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What Issues Might the SEC and/or NLRB Have with Employee Confidentiality Agreements?

It is a common practice for employers to obtain a written agreement from employees to refrain from disclosing company trade secrets and other confidential and proprietary information. Such agreements are structured to be effective after an employee departs, as well as while he or she is actively employed. Confidentiality and non-disclosure agreements can be an important tool in an employer’s efforts to protect trade secret, business-sensitive, and other confidential information, but if they are not thoughtfully and carefully drafted, they could engender unwelcome scrutiny, or even enforcement action, from executive agencies, such as the U.S. Securities and Exchange Commission (“SEC”) and the National Labor Relations Board (“NLRB”). The SEC and NLRB have shown interest in confidentiality provisions even in the absence of an existing action or a complaint from the employee.

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OSHA’s Electronic Recordkeeping Rule: New Pitfalls for Employers

Our colleague Valerie Butera, a Member of the Firm at Epstein Becker Green, has a post on the OSHA Law Update blog that will be of interest to many of our readers in the technology industry: “OSHA’s New Electronic Recordkeeping Rule Creates a Number of New Pitfalls for Employers.”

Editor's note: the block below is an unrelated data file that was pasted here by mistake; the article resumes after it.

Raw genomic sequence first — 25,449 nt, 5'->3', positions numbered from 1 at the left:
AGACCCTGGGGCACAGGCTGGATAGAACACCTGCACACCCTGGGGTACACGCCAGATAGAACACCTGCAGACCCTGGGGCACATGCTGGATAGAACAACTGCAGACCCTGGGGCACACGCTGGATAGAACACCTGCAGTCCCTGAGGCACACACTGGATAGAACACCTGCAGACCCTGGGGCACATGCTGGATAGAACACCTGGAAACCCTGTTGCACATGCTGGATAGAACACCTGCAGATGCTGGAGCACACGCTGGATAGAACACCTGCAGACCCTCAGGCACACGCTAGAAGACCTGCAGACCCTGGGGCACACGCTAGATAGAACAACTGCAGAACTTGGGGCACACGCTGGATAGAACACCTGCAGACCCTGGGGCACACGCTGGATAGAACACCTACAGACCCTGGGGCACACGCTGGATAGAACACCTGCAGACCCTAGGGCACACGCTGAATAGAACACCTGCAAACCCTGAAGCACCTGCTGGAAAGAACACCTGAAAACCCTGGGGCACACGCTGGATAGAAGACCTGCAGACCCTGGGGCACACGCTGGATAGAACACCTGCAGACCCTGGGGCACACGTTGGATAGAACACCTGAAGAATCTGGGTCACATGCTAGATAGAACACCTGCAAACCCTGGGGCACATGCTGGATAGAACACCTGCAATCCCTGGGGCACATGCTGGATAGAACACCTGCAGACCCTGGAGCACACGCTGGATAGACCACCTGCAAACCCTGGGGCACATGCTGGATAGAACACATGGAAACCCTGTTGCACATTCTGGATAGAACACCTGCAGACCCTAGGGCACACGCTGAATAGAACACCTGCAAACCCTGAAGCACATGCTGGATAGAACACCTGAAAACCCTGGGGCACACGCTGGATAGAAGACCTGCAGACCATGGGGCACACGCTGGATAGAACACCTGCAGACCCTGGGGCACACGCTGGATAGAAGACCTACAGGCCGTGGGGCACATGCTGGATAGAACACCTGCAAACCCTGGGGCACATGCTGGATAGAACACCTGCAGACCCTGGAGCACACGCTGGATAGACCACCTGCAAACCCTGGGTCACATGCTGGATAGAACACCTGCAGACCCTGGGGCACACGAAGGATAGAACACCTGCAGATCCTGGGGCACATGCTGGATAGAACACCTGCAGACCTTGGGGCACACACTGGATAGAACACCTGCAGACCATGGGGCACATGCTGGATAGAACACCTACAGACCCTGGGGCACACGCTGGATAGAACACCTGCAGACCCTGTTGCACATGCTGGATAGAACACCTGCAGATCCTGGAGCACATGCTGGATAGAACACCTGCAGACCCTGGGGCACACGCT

Following is an excerpt:

On May 12, 2016, OSHA published significant amendments to its recordkeeping rule, requiring many employers to submit work-related injury and illness information to the agency electronically.  The amendments also include provisions designed to prevent employers from retaliating against employees for reporting injuries and illnesses at work.  The information employers provide will be “scrubbed” of personally identifiable information and published on OSHA’s website in a searchable format. …

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OSHA’s Electronic Recordkeeping Rule: New Pitfalls for Employers

Our colleague Valerie Butera, a Member of the Firm at Epstein Becker Green, has a post on the OSHA Law Update blog that will be of interest to many of our readers in the financial services industry: “OSHA’s New Electronic Recordkeeping Rule Creates a Number of New Pitfalls for Employers.”

Following is an excerpt:

On May 12, 2016, OSHA published significant amendments to its recordkeeping rule, requiring many employers to submit work-related injury and illness information to the agency electronically.  The amendments also include provisions designed to prevent employers from retaliating against employees for reporting injuries and illnesses at work.  The information employers provide will be “scrubbed” of personally identifiable information and published on OSHA’s website in a searchable format. …

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ILN Today Post

The Insolvency and Bankruptcy Code, 2016 – a brief snapshot

The Insolvency and Bankruptcy Code, 2016 (“Code”) has been passed by the Lok Sabha on May 5, 2016 and Rajya Sabha on May 11, 2016, and shall come into force, once, it receives the Presidential assent. The Code, seeks to consolidate and amend the existing laws on bankruptcy and insolvency matters and creates a unified legal framework for resolution of insolvency/bankruptcy issues in a time bound manner. 

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IP Update – EU Trade marks

Portrait of a boy with the flag of the European Union painted on his face.

At the start of 2016 we highlighted the impending changes to IP law in the European Union (EU) and what to expect over the coming months when the new legislation is introduced.  This article focuses on two of the amendments governing the use of a European Union trade mark (EUTM) and how the new laws will affect the use of EUTMs pertaining to company names.